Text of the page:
Now I’m in-house, and I’m still fretting about two words: “probable” and “estimable.”
The accounting rules require corporations to take a reserve (which causes an immediate hit to revenue) when a “loss contingency” (which is accountant-speak for lawsuits, among other things) becomes probable and estimable. If it’s likely that you’re going to lose, and if you can estimate the amount (or, at least, the lower bound of the amount) of the loss, then it’s time to take a reserve.
This can make in-house life odd….
Suppose your mistaken judgment causes you to take a $3 million reserve for a case. You then try the case and lose only $2 million. Foolish people — like outside counsel fretting about winning and losing — might be disappointed by having suffered a $2 million loss. But, if you reserved the case for $3 million and lost only 2, you’re an in-house hero: You just brought a million bucks back into revenue! (It’s like Eddie Murphy breaking the expensive vase in the movie “Trading Places” and being told that his clumsiness would yield a huge insurance recovery: “You want me to break something else?”)
But enough of that. As an in-house litigator, you have (among others) two jobs: One is minimizing the costs of defense and judgment. The other is predicting when costs will be incurred, so that the folks in finance don’t receive nasty surprises at inopportune times. That second task is harder than it seems, and it’s made harder still by the words “probable and estimable.” It’s often possible to predict when you’ll win or lose, which tends to occur (in the United States) as a trial ends. It can be much harder to predict when a loss contingency may become probable and estimable.
Think about it: Plaintiff files a product liability case against you. The case is defensible; you figure you have a 60 percent chance of winning. That’s not a “probable” loss; that’s a “probable” win, so you don’t take a reserve. At trial, the jury hits you for $5 million. Presto — instant probability and estimability!
Or the other side of the coin: You make a blatant arithmetic error that indisputably causes a customer precisely $1 million in damages. On those facts, the customer doesn’t necessarily have to file a complaint for the loss to become probable and estimable; the first nasty phone call may do the trick and prompt a reserve.
In that environment, how are in-house litigators to avoid inflicting nasty surprises on finance at inopportune times?
You can’t, of course. You don’t know who in your organization is screwing things up in ways that may cause immediately probable and estimable losses to pop up tomorrow. But you can do things to minimize the surprises, and you should think hard about that.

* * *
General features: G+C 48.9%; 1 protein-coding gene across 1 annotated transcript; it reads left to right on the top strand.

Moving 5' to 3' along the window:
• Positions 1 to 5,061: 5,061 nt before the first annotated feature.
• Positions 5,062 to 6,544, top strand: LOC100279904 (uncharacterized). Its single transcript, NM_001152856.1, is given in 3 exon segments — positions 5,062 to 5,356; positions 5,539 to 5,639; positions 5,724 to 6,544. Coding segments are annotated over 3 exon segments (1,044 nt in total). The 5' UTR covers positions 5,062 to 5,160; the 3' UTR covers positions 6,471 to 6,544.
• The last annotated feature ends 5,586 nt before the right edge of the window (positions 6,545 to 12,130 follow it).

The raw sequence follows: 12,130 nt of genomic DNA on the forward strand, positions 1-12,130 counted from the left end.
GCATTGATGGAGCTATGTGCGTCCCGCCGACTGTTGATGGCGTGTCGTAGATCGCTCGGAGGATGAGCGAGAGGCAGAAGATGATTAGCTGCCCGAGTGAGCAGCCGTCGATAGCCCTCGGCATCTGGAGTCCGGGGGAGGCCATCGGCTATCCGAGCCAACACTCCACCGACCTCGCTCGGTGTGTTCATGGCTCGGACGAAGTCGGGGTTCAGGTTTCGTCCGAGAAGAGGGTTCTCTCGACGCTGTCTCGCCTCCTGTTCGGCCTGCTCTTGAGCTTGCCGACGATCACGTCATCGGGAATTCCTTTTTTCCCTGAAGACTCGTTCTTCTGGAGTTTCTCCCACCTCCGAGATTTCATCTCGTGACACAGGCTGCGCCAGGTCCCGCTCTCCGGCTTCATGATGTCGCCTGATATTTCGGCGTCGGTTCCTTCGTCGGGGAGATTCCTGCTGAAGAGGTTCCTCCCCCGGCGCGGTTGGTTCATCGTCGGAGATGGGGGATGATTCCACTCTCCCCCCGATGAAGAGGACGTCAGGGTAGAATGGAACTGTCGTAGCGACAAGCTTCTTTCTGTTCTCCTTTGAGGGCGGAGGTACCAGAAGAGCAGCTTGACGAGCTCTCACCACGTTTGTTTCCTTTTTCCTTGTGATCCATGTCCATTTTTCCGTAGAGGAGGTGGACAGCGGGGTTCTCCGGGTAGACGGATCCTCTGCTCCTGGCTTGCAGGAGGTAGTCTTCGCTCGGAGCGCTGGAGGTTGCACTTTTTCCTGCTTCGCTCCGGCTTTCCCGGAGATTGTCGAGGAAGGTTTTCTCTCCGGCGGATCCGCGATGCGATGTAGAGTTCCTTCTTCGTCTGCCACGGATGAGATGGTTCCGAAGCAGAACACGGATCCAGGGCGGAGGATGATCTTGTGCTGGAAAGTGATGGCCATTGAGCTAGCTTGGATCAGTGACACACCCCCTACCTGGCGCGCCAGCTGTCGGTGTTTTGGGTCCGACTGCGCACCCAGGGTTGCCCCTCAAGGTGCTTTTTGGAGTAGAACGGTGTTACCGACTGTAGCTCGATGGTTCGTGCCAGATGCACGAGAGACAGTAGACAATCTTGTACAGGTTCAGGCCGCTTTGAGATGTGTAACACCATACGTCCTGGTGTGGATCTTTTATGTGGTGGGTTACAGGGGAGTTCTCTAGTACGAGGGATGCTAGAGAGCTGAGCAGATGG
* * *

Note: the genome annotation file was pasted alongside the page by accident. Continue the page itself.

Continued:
Consider creating reports that estimate when losses may become probable and estimable. Those reports won’t be complete, because surprises happen. But those reports are surely better than nothing.
What would the reports say? They would provide dates (or date ranges) of events that may cause losses to become probable and estimable. Some of those events are obvious: If we have a $0 reserve on a case, and the case is set for a two-week trial in November, then there’s a chance that a loss will become probable and estimable during the fourth quarter. Let finance know.
Arbitrations are akin to trials; they may cause loss contingencies to become probable and estimable. Let finance know when arbitrations will occur.
Mediations are similar. You can’t “lose” at a mediation, in the sense of being ordered to pay a judgment. But mediations are meant to, and occasionally do, prompt settlements. Thus, a mediation might prompt you to offer money to settle even a case that you have a 70 percent chance of winning. The loss would not be “probable” before the mediation, but would become probable no later than the instant the case settled for a sum certain. Alert finance to upcoming mediations.
What else goes on the calendar? Anything that may crystallize the amount of a payment. Will you take a stab at settlement while your motion for summary judgment is pending? If so, that may be an event (or a time period) that concerns finance. Has the plaintiff filed a motion for partial summary judgment on liability? If that motion is granted, improbable liability may turn probable pretty darned quick. Let finance know when the argument will occur and when the judge may issue a decision.
And so on.
You can’t guarantee victory in all pending cases, and you can’t predict with any precision when losses may become probable and estimable. But you can think hard about upcoming events that may affect the “probable and estimable” calculus, and you can let finance know when those events may occur.
That’s not fun; it’s not fun to project when you may suffer a defeat or choose to settle a case. But it’s often possible, and it’s part of your job. You owe it to the folks in finance to make those projections regularly.
Mark Herrmann is the Vice President and Chief Counsel – Litigation at Aon, the world’s leading provider of risk management services, insurance and reinsurance brokerage, and human capital and management consulting. He is the author of The Curmudgeon’s Guide to Practicing Law (affiliate link). You can reach him by email at email@example.com.